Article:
Why Instagram Is Right To Shove Its Algorithm Down Users' Throats

Misguided though they are, plenty of Instagram users are pissed about the company's plans to begin arranging posts by algorithmic order.

“NO NO NO NO NO,” harangued one Tumblr user who goes by the handle homefries.

“HORRIBLE IDEA!” insisted nonsuchgarden.

“If I wanted Facebook-style posting I would have set up an account with Facebook,” said leesee3.

Like it or not, Facebook-style posting is exactly what Instagram users are getting -- and whether they know it or not, it’s the best thing for everyone.

Like Facebook before it, Instagram has simply become too big for arranging posts in reverse-chronological order.

Average users just don’t have the time or thumb strength to scroll through their entire feeds. Odds are, therefore, that the content they are seeing -- i.e., the stuff that has been posted most recently -- is not the “best” content in their feed.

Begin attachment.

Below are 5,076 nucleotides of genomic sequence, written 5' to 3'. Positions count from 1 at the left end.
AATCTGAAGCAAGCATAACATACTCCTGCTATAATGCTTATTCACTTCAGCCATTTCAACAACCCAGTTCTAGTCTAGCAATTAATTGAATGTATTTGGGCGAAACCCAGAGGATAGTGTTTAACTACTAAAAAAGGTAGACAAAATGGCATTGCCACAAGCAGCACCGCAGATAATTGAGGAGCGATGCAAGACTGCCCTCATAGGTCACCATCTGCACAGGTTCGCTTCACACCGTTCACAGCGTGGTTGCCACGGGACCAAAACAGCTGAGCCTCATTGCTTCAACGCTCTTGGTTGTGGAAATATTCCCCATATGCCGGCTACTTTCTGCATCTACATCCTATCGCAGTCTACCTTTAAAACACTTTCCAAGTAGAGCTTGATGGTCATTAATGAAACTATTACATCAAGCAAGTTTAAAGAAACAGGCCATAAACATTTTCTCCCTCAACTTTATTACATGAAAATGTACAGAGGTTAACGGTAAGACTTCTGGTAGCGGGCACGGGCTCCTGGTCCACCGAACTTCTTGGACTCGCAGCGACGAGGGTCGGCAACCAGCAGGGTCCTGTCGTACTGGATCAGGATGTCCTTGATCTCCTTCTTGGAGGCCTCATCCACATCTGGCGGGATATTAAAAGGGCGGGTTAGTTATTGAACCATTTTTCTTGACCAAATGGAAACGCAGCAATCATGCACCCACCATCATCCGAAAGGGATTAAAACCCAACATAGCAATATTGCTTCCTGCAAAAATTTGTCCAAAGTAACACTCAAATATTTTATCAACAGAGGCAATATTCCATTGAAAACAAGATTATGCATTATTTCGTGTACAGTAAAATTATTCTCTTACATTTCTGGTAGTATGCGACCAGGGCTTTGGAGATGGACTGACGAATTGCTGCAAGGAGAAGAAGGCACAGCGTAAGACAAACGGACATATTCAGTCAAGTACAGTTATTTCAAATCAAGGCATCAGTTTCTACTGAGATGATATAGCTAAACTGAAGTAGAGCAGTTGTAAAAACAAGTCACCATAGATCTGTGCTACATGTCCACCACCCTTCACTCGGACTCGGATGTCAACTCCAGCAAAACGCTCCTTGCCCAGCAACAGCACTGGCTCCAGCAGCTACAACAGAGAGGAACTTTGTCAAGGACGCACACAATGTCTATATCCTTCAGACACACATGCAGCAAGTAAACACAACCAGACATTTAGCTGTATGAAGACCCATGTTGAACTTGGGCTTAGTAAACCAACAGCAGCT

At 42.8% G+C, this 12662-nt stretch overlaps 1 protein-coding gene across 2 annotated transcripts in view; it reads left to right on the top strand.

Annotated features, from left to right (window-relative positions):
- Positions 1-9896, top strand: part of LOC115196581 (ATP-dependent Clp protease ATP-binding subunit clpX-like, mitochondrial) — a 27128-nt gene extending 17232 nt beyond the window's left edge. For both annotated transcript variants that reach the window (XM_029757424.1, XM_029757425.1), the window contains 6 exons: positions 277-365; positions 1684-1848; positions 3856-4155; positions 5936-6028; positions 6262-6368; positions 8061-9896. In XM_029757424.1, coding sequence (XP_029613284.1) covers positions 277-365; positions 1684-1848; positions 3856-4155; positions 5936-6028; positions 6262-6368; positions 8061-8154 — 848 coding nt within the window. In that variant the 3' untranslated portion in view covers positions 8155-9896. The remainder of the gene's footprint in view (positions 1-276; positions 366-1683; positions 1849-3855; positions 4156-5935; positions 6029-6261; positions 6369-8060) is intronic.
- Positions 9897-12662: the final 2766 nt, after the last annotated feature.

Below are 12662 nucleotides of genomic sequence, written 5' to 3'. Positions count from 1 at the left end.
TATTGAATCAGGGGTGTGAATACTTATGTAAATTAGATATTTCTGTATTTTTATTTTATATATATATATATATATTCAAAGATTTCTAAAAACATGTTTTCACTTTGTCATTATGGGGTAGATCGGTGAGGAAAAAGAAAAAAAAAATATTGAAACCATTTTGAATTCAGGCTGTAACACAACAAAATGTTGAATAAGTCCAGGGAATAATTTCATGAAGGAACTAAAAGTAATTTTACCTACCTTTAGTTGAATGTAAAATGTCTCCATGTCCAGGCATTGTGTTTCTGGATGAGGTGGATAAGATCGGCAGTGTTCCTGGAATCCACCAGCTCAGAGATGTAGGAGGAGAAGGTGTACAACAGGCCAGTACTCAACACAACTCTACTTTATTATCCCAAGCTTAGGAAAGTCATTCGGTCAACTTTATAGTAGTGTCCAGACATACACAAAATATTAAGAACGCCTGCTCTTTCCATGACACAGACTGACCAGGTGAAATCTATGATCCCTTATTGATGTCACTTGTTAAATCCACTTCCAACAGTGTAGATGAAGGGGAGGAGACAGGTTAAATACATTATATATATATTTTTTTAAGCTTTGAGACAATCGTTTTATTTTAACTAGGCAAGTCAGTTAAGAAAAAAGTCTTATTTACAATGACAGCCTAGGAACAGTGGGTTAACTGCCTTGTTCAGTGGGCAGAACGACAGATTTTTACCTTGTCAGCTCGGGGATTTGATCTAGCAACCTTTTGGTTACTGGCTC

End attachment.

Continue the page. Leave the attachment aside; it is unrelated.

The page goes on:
Of course, I put the word “best” in quotation marks, because content value is entirely subjective. That’s where Instagram’s algorithm comes in.

“The order of photos and videos in your feed will be based on the likelihood you’ll be interested in the content, your relationship with the person posting and the timeliness of the post,” Instagram explains.

Ultimately, the network’s success is riding on its ability to fulfill this promise.

The move is not without risk, but the alternative is, well, Twitter. For years, it refused to fiddle with the order of user feeds, and the result was an increasingly worthless content experience. Twitter very recently began testing relevance-based feeds, but not before immense damage was done.

No matter how loudly some users wail, it would be a huge mistake for Instagram to go down the same dark path to irrelevance.

This column was previously published in Moblog on March 16, 2016.

1 comment about "Why Instagram Is Right To Shove Its Algorithm Down Users' Throats".
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  1. Richard Potter from American Jewish University, March 18, 2016 at 1:27 p.m.

    Personally, I'm ok with an algorithm, although a lot depends on how the algorithm determines "best". But why not just give users the option to turn the algorithm off in their feed if they prefer chronological? And for that matter, would it be so hard to give users some control over the algorithm?

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